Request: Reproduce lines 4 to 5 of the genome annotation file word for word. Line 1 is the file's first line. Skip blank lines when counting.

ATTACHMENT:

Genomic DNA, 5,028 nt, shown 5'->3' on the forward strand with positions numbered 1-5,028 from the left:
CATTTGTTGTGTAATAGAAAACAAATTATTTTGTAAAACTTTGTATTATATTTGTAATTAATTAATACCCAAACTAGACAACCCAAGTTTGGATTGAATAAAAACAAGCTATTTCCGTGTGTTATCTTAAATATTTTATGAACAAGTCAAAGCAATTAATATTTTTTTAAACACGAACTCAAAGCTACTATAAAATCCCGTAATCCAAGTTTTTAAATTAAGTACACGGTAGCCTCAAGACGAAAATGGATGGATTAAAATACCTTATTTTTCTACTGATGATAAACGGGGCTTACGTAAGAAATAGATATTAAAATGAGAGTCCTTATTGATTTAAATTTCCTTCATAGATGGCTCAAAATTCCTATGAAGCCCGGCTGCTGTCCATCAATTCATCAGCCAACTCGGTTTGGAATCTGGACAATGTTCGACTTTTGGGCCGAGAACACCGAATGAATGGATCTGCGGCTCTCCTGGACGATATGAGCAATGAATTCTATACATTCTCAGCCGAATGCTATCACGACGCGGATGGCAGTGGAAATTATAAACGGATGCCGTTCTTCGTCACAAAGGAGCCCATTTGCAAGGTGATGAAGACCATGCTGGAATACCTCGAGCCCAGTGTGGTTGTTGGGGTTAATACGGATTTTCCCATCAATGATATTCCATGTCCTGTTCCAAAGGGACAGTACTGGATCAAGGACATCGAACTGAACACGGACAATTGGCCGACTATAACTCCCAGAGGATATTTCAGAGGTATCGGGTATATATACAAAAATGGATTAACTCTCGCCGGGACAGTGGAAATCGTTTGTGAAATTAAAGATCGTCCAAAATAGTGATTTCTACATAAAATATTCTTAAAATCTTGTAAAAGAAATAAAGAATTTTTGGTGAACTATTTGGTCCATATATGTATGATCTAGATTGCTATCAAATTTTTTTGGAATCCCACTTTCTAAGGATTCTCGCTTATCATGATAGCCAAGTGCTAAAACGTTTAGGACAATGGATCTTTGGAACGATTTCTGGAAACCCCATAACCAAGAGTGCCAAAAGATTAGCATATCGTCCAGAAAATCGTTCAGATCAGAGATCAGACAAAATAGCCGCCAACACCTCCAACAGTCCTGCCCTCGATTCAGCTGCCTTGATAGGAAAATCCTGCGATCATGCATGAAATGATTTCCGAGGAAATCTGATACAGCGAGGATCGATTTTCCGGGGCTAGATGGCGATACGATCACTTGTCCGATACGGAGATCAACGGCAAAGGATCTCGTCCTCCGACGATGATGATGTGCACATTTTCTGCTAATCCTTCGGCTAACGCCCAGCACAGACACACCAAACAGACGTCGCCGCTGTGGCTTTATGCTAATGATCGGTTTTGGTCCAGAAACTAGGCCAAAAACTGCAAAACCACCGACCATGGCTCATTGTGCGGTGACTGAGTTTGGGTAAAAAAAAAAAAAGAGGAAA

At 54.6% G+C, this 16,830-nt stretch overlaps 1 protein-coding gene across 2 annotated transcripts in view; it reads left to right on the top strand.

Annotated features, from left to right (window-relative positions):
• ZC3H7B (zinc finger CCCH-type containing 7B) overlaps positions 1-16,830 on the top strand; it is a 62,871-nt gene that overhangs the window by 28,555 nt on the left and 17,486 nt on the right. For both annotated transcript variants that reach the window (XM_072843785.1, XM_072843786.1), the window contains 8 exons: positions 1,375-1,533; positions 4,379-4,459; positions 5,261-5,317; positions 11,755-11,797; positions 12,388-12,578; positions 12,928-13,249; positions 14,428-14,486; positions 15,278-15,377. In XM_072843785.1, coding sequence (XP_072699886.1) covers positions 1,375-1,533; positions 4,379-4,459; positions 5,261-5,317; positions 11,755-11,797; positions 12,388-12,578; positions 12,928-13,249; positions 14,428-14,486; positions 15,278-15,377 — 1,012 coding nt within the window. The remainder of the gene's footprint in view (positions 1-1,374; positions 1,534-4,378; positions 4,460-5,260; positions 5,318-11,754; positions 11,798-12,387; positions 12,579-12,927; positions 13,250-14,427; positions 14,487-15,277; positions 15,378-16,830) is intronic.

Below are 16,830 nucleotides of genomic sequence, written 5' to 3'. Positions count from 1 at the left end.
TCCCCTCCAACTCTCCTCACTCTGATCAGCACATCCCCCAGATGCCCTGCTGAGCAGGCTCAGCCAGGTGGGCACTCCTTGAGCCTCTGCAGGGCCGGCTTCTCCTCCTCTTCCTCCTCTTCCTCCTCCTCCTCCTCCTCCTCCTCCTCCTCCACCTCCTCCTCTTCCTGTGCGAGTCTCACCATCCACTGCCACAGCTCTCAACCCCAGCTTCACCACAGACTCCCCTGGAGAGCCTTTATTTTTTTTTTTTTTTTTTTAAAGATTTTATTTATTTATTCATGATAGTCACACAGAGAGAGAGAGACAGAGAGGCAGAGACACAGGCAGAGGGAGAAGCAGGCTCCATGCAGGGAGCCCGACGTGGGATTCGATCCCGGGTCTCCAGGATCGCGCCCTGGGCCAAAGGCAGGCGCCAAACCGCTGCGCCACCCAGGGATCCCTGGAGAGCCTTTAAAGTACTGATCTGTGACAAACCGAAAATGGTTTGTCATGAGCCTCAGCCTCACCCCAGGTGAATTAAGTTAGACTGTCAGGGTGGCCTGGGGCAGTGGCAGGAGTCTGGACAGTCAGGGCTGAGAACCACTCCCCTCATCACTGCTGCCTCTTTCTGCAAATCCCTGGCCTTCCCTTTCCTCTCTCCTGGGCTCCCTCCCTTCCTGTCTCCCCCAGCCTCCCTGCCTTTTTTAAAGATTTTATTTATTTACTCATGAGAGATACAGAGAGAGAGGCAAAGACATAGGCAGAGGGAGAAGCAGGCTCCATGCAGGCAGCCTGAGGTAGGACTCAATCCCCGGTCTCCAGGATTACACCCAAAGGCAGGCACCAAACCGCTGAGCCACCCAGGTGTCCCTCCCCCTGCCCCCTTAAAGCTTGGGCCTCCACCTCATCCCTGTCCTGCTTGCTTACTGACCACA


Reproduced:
Annotated features, from left to right (window-relative positions):
• ZC3H7B (zinc finger CCCH-type containing 7B) overlaps positions 1-16,830 on the top strand; it is a 62,871-nt gene that overhangs the window by 28,555 nt on the left and 17,486 nt on the right. For both annotated transcript variants that reach the window (XM_072843785.1, XM_072843786.1), the window contains 8 exons: positions 1,375-1,533; positions 4,379-4,459; positions 5,261-5,317; positions 11,755-11,797; positions 12,388-12,578; positions 12,928-13,249; positions 14,428-14,486; positions 15,278-15,377. In XM_072843785.1, coding sequence (XP_072699886.1) covers positions 1,375-1,533; positions 4,379-4,459; positions 5,261-5,317; positions 11,755-11,797; positions 12,388-12,578; positions 12,928-13,249; positions 14,428-14,486; positions 15,278-15,377 — 1,012 coding nt within the window. The remainder of the gene's footprint in view (positions 1-1,374; positions 1,534-4,378; positions 4,460-5,260; positions 5,318-11,754; positions 11,798-12,387; positions 12,579-12,927; positions 13,250-14,427; positions 14,487-15,277; positions 15,378-16,830) is intronic.